Sex Differences in Institutional Support for Junior Biomedical Researchers | Research, Methods, Statistics | JAMA | JAMA Network
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Research Letter
September 15, 2015

Sex Differences in Institutional Support for Junior Biomedical Researchers

Author Affiliations
  • 1Medical Foundation Division, Health Resources in Action, Boston, Massachusetts
  • 2National Institute for Child Healthcare Quality, Boston, Massachusetts
JAMA. 2015;314(11):1175-1177. doi:10.1001/jama.2015.8517

Women are underrepresented in the biomedical research workforce. Only 30% of funded investigators are women.1,2 Junior faculty women have fewer peer-reviewed publications than men3,4 and are more often on clinician-educator (vs traditional) tracks.5 One reason may be differences in early-career institutional support, which to our knowledge has not been previously examined.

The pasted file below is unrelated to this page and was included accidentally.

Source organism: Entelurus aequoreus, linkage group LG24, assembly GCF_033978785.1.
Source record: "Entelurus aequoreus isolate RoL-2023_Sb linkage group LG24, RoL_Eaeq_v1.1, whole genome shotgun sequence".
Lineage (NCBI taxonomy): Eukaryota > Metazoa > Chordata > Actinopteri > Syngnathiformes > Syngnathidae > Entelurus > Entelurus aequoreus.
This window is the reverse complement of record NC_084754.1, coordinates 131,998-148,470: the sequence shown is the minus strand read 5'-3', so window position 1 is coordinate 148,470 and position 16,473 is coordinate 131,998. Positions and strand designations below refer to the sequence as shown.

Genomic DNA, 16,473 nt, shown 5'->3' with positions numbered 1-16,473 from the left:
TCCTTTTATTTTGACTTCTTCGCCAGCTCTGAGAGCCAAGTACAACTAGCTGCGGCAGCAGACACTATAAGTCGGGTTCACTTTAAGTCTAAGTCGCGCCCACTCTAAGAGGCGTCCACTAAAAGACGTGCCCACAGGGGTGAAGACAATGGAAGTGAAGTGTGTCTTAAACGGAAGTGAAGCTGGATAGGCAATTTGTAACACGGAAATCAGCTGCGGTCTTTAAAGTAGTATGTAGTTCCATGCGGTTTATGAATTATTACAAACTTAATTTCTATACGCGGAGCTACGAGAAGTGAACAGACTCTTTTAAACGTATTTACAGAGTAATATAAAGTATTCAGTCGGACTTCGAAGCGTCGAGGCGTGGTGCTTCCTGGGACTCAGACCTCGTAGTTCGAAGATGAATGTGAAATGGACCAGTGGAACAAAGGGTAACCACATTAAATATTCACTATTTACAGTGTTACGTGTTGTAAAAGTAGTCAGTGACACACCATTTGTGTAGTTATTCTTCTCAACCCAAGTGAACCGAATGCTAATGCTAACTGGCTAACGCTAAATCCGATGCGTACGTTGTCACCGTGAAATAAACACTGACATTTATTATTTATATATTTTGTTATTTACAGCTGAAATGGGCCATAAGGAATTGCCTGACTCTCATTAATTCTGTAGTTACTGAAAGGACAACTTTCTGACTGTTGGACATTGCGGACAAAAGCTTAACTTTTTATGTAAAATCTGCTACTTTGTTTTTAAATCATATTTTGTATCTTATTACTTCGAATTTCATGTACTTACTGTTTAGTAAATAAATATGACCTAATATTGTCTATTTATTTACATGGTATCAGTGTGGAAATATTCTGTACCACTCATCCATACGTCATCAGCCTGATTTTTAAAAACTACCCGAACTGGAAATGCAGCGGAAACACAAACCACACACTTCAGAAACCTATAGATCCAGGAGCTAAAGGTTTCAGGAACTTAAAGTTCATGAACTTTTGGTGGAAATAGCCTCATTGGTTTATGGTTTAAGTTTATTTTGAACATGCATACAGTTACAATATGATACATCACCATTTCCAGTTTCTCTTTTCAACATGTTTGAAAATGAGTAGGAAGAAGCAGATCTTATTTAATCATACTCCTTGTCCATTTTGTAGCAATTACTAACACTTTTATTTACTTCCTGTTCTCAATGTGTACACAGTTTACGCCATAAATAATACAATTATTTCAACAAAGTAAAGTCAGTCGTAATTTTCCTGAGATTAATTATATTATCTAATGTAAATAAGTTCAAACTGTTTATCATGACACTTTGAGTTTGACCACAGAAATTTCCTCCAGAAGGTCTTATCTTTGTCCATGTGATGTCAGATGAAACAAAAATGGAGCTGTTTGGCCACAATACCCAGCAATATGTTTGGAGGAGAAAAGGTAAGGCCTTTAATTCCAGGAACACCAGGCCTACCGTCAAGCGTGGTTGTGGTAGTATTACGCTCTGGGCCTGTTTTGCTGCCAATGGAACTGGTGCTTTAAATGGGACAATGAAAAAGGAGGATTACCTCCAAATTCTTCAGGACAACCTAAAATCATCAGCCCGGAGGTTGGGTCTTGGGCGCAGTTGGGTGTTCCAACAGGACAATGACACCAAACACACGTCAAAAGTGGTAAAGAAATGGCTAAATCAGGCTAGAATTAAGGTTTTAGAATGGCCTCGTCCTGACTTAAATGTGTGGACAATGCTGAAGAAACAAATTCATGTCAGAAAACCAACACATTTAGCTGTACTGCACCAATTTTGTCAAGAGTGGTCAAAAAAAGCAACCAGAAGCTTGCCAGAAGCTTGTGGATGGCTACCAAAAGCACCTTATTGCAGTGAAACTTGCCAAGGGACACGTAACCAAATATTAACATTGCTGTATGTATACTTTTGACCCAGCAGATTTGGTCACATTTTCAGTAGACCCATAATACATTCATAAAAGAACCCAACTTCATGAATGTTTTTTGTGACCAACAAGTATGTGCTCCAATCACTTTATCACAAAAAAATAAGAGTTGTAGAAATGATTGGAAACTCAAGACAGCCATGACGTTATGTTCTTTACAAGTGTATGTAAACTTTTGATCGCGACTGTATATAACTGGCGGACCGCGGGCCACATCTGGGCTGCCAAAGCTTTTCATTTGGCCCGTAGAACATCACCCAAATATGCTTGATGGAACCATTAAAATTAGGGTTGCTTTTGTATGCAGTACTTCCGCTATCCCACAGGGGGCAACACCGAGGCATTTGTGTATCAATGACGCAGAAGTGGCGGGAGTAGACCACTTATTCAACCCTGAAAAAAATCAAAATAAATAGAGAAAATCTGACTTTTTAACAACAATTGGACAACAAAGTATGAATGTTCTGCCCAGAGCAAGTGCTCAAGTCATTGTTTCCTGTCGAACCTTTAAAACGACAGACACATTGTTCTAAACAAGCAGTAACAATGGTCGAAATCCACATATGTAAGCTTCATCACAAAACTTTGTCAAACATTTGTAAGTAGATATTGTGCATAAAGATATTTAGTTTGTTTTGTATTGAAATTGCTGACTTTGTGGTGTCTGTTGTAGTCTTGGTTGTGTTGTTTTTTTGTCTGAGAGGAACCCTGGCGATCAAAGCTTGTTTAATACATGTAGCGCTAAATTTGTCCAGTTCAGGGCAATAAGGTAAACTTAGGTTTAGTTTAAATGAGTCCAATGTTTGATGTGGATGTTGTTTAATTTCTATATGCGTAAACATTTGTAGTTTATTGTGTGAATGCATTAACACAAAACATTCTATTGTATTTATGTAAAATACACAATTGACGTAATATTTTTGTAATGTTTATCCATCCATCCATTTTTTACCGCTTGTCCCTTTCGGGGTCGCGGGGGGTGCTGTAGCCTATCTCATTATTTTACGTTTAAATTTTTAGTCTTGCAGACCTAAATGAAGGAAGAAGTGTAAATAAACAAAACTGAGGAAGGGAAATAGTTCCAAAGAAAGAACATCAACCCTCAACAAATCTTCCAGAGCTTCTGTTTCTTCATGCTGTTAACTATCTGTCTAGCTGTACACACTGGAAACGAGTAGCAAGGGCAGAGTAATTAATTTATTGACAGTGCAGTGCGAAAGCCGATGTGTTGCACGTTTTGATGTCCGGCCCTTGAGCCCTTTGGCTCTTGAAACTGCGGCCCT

Application data from 2 New England biomedical research programs administered by the Medical Foundation Division of Health Resources in Action were analyzed. One program accepted applicants in a single field of study within 5 years of initial faculty appointment; the second program invited institutions to submit 2 basic science applicants within 2 years of initial appointment.

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